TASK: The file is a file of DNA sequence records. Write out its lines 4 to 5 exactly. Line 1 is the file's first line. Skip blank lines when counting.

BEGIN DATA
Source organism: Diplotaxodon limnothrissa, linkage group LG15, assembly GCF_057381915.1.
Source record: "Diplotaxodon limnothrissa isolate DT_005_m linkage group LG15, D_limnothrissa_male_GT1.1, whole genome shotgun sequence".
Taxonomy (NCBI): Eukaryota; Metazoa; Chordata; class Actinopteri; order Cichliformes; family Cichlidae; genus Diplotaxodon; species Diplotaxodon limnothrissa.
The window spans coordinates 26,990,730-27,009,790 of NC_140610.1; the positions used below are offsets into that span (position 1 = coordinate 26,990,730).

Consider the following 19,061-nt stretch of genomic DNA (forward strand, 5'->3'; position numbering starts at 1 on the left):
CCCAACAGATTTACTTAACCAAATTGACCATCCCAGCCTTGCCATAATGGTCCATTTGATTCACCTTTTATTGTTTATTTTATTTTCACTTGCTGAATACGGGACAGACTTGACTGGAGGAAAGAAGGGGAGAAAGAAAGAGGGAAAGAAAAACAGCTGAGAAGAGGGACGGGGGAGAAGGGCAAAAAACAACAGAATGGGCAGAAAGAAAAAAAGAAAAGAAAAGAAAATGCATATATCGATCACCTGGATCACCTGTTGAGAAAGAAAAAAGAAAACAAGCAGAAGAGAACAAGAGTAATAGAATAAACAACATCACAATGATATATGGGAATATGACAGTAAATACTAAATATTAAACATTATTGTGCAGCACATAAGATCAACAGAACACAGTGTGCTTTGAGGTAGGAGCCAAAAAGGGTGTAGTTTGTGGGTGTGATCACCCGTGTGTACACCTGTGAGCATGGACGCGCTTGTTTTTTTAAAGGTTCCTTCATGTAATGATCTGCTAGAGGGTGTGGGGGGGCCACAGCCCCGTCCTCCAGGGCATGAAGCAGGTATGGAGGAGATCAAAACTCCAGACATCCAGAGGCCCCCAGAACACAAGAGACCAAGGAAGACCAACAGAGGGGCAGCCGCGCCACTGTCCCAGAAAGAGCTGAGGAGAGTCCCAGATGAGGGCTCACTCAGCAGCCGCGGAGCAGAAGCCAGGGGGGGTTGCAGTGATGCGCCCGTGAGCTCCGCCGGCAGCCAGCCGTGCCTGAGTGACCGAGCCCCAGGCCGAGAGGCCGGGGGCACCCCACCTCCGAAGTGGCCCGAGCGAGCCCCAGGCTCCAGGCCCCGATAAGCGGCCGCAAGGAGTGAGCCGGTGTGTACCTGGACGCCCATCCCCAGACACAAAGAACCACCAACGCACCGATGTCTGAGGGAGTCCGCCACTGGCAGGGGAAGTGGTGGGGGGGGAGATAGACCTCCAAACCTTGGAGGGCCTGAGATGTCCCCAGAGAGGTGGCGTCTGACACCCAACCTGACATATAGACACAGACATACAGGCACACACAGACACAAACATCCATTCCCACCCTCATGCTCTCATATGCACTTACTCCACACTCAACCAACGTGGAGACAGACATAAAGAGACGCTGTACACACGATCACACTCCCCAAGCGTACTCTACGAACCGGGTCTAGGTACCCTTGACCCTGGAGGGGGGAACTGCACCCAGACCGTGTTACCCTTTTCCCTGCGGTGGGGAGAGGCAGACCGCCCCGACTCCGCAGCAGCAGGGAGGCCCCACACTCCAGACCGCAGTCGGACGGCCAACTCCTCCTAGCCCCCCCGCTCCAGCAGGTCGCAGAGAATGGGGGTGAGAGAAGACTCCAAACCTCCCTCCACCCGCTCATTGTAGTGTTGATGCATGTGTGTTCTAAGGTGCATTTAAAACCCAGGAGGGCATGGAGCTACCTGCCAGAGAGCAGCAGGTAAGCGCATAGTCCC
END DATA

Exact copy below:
The window spans coordinates 26,990,730-27,009,790 of NC_140610.1; the positions used below are offsets into that span (position 1 = coordinate 26,990,730).

Consider the following 19,061-nt stretch of genomic DNA (forward strand, 5'->3'; position numbering starts at 1 on the left):